IMWAYR: Thrilling & Blooming with Beauty

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The weather hasn’t been nice lately – rain most of the time – which gives me lots of inside time to read. This week I share an upcoming YA thriller and a new picture book.
Every Stolen Breath, by Kimberly Gabriel
Set in modern-day Chicago, Every Stolen Breath is a fast-paced, YA thriller that readers are going to love. Lia, a teenager with asthma, PTSD, and anxiety, has been desperately trying to expose her father’s killers for two years. Her father was attacked and murdered by the Swarm, an organized mob of crazy teens, famous for their brutal killings in high-profile areas, such as Navy Pier.

Lia cannot uncover the truth about her father’s death by herself. While trying to overcome her own disabilities, she must trust in the skills and stories of others: a former Swarm member, a reporter who loves drama and TV cameras, and two loyal school friends with social media smarts who will help her – even if it means more danger. Lia is convinced that she knows how her father died, but there are secrets to be revealed, and many people who attempt to halt her efforts — even if it means silencing her forever. No one is safe from the secrets.
This novel by Kimberly Gabriel, a Chicago native, will be sold in November, 2019. (Blink YA Books) Add it to your reading list today.
Bloom Boom! by April Pulley Sayre
I love celebrating the seasons with April Pulley Sayre!
Another beautiful, colorful tribute — flowers!
This makes me think of all the wondrous days yet to come (once it stops raining).
(Beach Lane Books, 2019)

It’s Monday! What are you Reading? is a meme hosted by Kathryn at Book Date. It is a great way to recap what you read and/or reviewed the previous week and to plan out your reading and reviews for the upcoming week. It’s also a great chance to see what others are reading right now…you just might discover your next “must-read” book!

Kellee Moye, of Unleashing Readers, and I decided to give It’s Monday! What Are You Reading? a kidlit focus. If you read and review books in children’s literature – picture books, chapter books, middle grade novels, young adult novels, anything in the world of kidlit – join us! We love this meme and think you will, too. We encourage everyone who participates to visit at least three of the other kidlit book bloggers that link up and leave comments for them.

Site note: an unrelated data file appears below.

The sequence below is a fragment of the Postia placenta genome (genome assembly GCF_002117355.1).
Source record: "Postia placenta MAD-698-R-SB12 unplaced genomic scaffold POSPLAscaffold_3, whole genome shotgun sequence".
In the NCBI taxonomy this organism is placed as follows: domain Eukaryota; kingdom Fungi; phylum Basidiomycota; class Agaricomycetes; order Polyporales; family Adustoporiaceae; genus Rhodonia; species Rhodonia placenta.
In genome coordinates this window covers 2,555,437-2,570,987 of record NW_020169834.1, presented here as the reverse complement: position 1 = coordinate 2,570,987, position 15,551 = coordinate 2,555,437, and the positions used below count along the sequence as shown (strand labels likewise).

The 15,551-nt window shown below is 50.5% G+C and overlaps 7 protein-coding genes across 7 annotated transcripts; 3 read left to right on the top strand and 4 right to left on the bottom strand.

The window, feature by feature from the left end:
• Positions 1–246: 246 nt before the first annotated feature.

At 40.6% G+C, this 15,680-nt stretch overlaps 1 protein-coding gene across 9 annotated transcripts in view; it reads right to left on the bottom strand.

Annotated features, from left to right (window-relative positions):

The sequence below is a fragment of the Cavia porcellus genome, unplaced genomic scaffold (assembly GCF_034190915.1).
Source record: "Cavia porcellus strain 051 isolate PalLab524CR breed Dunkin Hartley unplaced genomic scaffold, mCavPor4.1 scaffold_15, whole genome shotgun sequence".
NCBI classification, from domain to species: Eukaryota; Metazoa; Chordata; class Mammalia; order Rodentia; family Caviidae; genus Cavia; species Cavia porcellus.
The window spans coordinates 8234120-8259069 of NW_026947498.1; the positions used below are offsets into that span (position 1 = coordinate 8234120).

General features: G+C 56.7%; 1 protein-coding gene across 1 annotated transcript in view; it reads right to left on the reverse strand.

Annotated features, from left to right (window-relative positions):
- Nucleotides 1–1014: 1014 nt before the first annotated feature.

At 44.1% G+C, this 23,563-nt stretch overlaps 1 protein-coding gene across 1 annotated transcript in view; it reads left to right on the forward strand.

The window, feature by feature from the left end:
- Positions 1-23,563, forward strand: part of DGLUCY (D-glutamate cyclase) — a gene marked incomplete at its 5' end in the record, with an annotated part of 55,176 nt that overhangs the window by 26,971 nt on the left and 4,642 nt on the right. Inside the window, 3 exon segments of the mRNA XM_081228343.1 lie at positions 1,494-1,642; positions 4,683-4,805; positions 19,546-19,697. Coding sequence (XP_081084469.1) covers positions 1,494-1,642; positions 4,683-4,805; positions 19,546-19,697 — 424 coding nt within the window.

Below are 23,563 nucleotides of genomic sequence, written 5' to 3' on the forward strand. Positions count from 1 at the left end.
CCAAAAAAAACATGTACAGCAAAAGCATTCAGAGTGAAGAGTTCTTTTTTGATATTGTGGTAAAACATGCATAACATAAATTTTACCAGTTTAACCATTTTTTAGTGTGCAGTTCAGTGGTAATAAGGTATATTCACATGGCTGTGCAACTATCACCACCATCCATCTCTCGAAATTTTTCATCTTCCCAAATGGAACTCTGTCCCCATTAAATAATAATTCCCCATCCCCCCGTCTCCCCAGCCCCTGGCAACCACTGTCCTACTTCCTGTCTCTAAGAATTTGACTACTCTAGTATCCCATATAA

IMWAYR: Books for All Ages

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It’s been a wonderful year for reading so far! In the first five months, I have read new favorite titles, re-read former favorites, and have been lucky enough to read upcoming titles that I’m sure to add to my favorites list. This week for “It’s Monday! What are you Reading?” I’ve sampled books for all age groups.

Children/Young Readers

Did you know Dav Pilkey created more characters? (I didn’t.) My favorite bookseller, Kathy at The Brain Lair Bookstore, showed me this one, and I immediately gave to my granddaughter. Big Dog and Little Dog have fun, make mistakes, and get into some trouble in this story collection that you’re sure to love as much as Captain Underpants and Dog Man. Thanks, Dav, for continuing to write for my family and students.

Middle Grade

My favorite dog character is back! Fenway and Hattie In the Wild sparks your interest with the bright red cover, and keeps you entertained with another crazy adventure. Victoria Coe, you’ve done it again. (I can’t really say much about this one without spoilers, and if you haven’t read the other Fenway and Hattie books, go get them soon.)

Lynda Mullaly Hunt writes such terrific novels for pre-teens. One for the Murphys and Fish in a Tree are still two of my favorite books of all time, and now Shouting at the Rain is out. I love the quote, “…a man is not made my his mistakes. He’s made by what he does about them.” This is about family, and life, and love, and growing up, and so many other things. Just. Read. It.

 

Teen/Young Adult

I’m just calling these “The Blink Books” as a group of amazing novels that Blink YA Books is publishing this year. I still need to finish, but you’ll be hearing much more about these titles on this blog soon. I have some new favorite authors here with Alison Gervais, Annie Sullivan, Lauren Mansy, and Kimberly Gabriel. I plan to get to know them more in years to come.

Look for these titles this fall: The Silence Between Us (August), Tiger Queen (September), The Memory Thief (October), and Every Stolen Breath (November).

It’s Monday! What are YOU reading?

 

 

 

IMWAYR: Versify! Bus Tour!